typically contains the user-readable device name string.

   Sequence Number TLV:

      The purpose of this optional TLV is to inform the neighbors of the
      sequence number of the current message being transmitted.  A
      counter from 1 to 2^32-1 is supposed to keep track of the sequence
      number; it is reset whenever a transition of phase occurs so that
      it will restart counting from one, for instance, whenever an echo
      message sequence is initiated, or whenever a linkup message train
      is triggered.

      No wraparound of the counter is supposed to happen.

      The zero value is reserved and can be used as a representation of
      a missing or invalid sequence number by the user interface.
      Therefore, the TLV should never contain zero.  (NB: The use of
      this TLV is currently limited only to informational purposes.)

7.  Protocol Logic

   UDLD's protocol logic relies on specific internal timers and is
   sensitive to certain network events.

   The type of messages that UDLD transmits and the timing intervals
   that it uses are dependent upon the internal state of the protocol,
   which changes based on network events such as:

      o  Link up
      o  Link down
      o  Protocol enabled
      o  Protocol disabled
      o  New neighbor discovery
      o  Neighbor state change
      o  Neighbor resynchronization requests

7.1.  Protocol Timers

   UDLD timer values could vary within certain "safety" ranges based on
   the considerations in Section 3.  However, in practice, in the
   current implementation, timers use only certain values verified
   during testing.  Their time unit is one second.

   During the detection phase, messages are exchanged at the maximum
   possible rate of one per second.  After that, if the protocol reaches

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   a stable state and can make a certain determination on the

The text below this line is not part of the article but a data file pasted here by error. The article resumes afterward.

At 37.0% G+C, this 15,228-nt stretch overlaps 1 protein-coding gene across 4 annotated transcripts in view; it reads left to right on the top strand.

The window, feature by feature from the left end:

"bidirectionality" of the link, the message interval is increased to
   a configurable value based on a curve known as M1(t), a time-based

   In case the link is deemed anything other than bidirectional at the
   end of the detection, this curve is a flat line with a fixed value of
   Mfast (7 seconds in the current implementation).

   In case the link is instead deemed bidirectional, the curve will use
   Mfast for the first 4 subsequent message transmissions and then will
   transition to an Mslow value for all other steady-state
   transmissions.  Mslow can be either a fixed value (60 seconds in some
   obsolete implementations) or a user-configurable value (between Mfast
   and 90 seconds with a default of 15 seconds in the current

8.  Comparison with Bidirectional Forwarding Detection

   Similarly to UDLD, the Bidirectional Forwarding Detection (BFD) [3]
   protocol is intended to detect faults in the path between two network
   nodes.  However, BFD is supposed to operate independently of media,
   data protocols, and routing protocols.  There is no address discovery
   mechanism in BFD, which is left to the application to determine.

   On the other hand, UDLD works exclusively on top of a L2 transport
   supporting the SNAP encapsulation and operates independently of the
   other bridge protocols (UDLD's main "applications"), with which it
   has limited interaction.  It also performs full neighbor discovery on
   point-to-point and point-to-multipoint media.

9.  Security Considerations

   In a heterogeneous Layer 2 network that is built with different
   models of network devices or with devices running different software
   images, the UDLD protocol should be supported and configured on all
   ports interconnecting said devices in order to achieve a complete
   coverage of its detection process.  Note that UDLD is not supposed to
   be used on ports connected to untrusted devices or incapable devices;
   hence, it should be disabled on such ports.

10.  Deployment Considerations

   Cisco Systems has supported the UDLD protocol in its Catalyst family
   of switches since 1999.

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11.  Normative References

   [1]  IEEE 802.1D-2004 Standard -- Media access control (MAC) Bridges

   [2]  IEEE 802.3-2002 IEEE Standard -- Local and metropolitan area
        networks Specific requirements--Part 3: Carrier Sense Multiple
        Access with Collision Detection (CSMA/CD) Access Method and
        Physical Layer Specifications

12.  Informative Reference

   [3]  Katz, D., and D. Ward, "Bidirectional Forwarding Detection",
        Work in Progress, March 2008.

Author's Address

   Marco Foschiano
   Cisco Systems, Inc.
   Via Torri Bianche 7,
   20059 Vimercate (Mi)

   EMail: foschia@cisco.com

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RFC 5171                          UDLD                        April 2008